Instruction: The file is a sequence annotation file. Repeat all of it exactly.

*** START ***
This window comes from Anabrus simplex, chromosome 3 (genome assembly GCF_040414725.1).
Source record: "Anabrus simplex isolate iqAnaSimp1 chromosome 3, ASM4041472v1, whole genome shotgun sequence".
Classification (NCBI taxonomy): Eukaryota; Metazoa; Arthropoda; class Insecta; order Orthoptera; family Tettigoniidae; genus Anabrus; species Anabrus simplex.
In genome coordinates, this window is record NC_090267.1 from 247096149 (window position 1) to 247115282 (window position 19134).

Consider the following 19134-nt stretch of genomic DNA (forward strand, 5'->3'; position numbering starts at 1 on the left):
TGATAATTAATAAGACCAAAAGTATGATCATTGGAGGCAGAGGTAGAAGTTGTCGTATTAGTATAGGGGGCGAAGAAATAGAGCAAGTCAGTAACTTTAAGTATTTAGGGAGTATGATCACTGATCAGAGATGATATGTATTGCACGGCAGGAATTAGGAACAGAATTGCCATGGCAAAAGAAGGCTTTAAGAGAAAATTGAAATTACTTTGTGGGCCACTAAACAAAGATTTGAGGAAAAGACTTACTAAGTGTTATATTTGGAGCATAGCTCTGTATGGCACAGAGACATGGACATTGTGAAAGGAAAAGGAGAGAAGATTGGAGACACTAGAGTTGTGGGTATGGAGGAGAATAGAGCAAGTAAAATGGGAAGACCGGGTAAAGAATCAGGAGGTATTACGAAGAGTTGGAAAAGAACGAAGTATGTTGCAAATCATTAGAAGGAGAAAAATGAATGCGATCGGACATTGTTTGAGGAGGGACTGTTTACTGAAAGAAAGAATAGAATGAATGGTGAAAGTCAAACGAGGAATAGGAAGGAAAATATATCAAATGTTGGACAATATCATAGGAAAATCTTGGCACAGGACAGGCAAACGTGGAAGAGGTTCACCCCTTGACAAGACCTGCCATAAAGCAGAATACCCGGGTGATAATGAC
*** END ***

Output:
This window comes from Anabrus simplex, chromosome 3 (genome assembly GCF_040414725.1).
Source record: "Anabrus simplex isolate iqAnaSimp1 chromosome 3, ASM4041472v1, whole genome shotgun sequence".
Classification (NCBI taxonomy): Eukaryota; Metazoa; Arthropoda; class Insecta; order Orthoptera; family Tettigoniidae; genus Anabrus; species Anabrus simplex.
In genome coordinates, this window is record NC_090267.1 from 247096149 (window position 1) to 247115282 (window position 19134).

Consider the following 19134-nt stretch of genomic DNA (forward strand, 5'->3'; position numbering starts at 1 on the left):
TGATAATTAATAAGACCAAAAGTATGATCATTGGAGGCAGAGGTAGAAGTTGTCGTATTAGTATAGGGGGCGAAGAAATAGAGCAAGTCAGTAACTTTAAGTATTTAGGGAGTATGATCACTGATCAGAGATGATATGTATTGCACGGCAGGAATTAGGAACAGAATTGCCATGGCAAAAGAAGGCTTTAAGAGAAAATTGAAATTACTTTGTGGGCCACTAAACAAAGATTTGAGGAAAAGACTTACTAAGTGTTATATTTGGAGCATAGCTCTGTATGGCACAGAGACATGGACATTGTGAAAGGAAAAGGAGAGAAGATTGGAGACACTAGAGTTGTGGGTATGGAGGAGAATAGAGCAAGTAAAATGGGAAGACCGGGTAAAGAATCAGGAGGTATTACGAAGAGTTGGAAAAGAACGAAGTATGTTGCAAATCATTAGAAGGAGAAAAATGAATGCGATCGGACATTGTTTGAGGAGGGACTGTTTACTGAAAGAAAGAATAGAATGAATGGTGAAAGTCAAACGAGGAATAGGAAGGAAAATATATCAAATGTTGGACAATATCATAGGAAAATCTTGGCACAGGACAGGCAAACGTGGAAGAGGTTCACCCCTTGACAAGACCTGCCATAAAGCAGAATACCCGGGTGATAATGAC